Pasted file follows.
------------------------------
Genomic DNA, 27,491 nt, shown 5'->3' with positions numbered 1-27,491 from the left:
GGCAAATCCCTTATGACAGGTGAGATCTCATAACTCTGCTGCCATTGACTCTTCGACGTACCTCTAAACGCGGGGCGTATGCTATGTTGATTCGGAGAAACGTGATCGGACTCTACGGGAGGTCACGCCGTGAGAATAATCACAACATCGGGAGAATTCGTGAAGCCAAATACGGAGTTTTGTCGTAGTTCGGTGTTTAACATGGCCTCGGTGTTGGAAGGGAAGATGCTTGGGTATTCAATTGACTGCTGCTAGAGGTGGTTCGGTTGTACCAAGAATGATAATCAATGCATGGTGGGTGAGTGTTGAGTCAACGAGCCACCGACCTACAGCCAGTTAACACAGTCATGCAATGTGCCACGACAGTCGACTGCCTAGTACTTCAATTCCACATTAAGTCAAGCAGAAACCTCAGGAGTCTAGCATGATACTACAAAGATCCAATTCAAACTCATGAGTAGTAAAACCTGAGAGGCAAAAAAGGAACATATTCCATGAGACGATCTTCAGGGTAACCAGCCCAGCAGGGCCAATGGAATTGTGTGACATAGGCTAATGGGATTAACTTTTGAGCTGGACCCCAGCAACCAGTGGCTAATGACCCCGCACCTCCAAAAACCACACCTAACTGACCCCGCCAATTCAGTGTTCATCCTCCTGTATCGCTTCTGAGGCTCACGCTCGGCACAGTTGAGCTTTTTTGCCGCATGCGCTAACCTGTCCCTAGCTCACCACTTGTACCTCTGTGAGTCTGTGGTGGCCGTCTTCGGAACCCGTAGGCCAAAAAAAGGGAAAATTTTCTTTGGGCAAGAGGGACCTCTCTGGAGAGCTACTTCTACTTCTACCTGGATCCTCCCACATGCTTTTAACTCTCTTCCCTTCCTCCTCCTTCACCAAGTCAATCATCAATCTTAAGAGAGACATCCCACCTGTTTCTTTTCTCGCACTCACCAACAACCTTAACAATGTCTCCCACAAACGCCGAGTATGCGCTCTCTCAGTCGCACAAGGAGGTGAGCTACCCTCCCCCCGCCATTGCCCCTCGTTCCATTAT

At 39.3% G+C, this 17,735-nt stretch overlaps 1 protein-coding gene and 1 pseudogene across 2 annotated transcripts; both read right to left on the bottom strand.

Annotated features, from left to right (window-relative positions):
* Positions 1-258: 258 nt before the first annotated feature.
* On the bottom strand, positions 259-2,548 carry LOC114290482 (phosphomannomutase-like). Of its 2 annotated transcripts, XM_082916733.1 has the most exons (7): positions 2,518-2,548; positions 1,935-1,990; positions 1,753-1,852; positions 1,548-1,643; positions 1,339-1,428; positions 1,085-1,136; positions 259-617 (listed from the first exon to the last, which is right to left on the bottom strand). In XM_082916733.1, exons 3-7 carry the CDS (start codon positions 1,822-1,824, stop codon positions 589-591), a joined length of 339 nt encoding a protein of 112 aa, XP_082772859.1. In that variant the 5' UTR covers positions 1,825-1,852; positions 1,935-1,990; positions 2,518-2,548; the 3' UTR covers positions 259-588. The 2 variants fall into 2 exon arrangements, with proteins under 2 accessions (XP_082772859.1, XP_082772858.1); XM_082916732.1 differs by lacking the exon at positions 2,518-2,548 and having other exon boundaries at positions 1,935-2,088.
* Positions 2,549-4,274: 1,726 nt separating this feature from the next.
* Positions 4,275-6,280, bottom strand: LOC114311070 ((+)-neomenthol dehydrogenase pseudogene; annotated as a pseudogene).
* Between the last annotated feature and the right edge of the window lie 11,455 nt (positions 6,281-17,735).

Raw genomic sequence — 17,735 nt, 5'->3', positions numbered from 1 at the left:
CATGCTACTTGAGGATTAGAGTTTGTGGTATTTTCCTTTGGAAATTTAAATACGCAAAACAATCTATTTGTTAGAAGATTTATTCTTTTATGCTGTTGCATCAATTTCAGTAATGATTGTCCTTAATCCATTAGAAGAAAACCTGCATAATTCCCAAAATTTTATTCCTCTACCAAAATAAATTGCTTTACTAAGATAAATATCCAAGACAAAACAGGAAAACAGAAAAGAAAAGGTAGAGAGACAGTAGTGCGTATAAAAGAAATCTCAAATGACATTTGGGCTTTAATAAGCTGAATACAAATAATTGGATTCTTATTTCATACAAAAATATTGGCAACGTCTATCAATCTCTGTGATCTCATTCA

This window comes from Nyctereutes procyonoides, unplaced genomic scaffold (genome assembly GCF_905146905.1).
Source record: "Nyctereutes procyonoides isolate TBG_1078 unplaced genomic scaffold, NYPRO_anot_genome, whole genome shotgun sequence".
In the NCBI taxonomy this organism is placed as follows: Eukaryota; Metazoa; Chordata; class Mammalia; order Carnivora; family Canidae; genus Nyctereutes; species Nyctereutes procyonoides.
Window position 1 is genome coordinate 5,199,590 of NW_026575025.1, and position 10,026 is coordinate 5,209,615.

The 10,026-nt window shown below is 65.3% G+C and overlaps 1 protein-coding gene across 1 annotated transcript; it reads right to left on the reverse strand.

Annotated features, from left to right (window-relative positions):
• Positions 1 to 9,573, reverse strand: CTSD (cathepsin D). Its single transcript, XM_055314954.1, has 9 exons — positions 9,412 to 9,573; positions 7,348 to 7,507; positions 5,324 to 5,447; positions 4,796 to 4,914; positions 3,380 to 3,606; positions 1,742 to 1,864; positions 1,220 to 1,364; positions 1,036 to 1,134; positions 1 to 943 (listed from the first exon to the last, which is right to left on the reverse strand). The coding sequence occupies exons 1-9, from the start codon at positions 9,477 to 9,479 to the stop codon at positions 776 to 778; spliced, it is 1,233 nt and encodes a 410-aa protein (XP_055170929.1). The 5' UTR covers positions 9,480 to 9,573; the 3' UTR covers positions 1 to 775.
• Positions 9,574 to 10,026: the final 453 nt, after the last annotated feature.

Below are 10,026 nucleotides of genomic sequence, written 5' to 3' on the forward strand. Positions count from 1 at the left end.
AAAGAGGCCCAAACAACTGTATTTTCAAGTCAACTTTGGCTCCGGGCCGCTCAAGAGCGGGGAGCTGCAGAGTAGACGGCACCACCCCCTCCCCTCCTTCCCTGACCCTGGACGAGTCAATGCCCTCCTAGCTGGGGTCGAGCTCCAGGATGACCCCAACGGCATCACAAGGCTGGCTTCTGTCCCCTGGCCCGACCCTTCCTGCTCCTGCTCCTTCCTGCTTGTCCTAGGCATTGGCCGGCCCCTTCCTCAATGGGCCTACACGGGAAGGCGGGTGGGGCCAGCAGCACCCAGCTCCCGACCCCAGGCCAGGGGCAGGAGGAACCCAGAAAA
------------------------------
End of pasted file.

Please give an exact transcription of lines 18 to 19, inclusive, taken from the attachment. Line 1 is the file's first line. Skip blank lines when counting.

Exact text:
• Positions 1 to 9,573, reverse strand: CTSD (cathepsin D). Its single transcript, XM_055314954.1, has 9 exons — positions 9,412 to 9,573; positions 7,348 to 7,507; positions 5,324 to 5,447; positions 4,796 to 4,914; positions 3,380 to 3,606; positions 1,742 to 1,864; positions 1,220 to 1,364; positions 1,036 to 1,134; positions 1 to 943 (listed from the first exon to the last, which is right to left on the reverse strand). The coding sequence occupies exons 1-9, from the start codon at positions 9,477 to 9,479 to the stop codon at positions 776 to 778; spliced, it is 1,233 nt and encodes a 410-aa protein (XP_055170929.1). The 5' UTR covers positions 9,480 to 9,573; the 3' UTR covers positions 1 to 775.
• Positions 9,574 to 10,026: the final 453 nt, after the last annotated feature.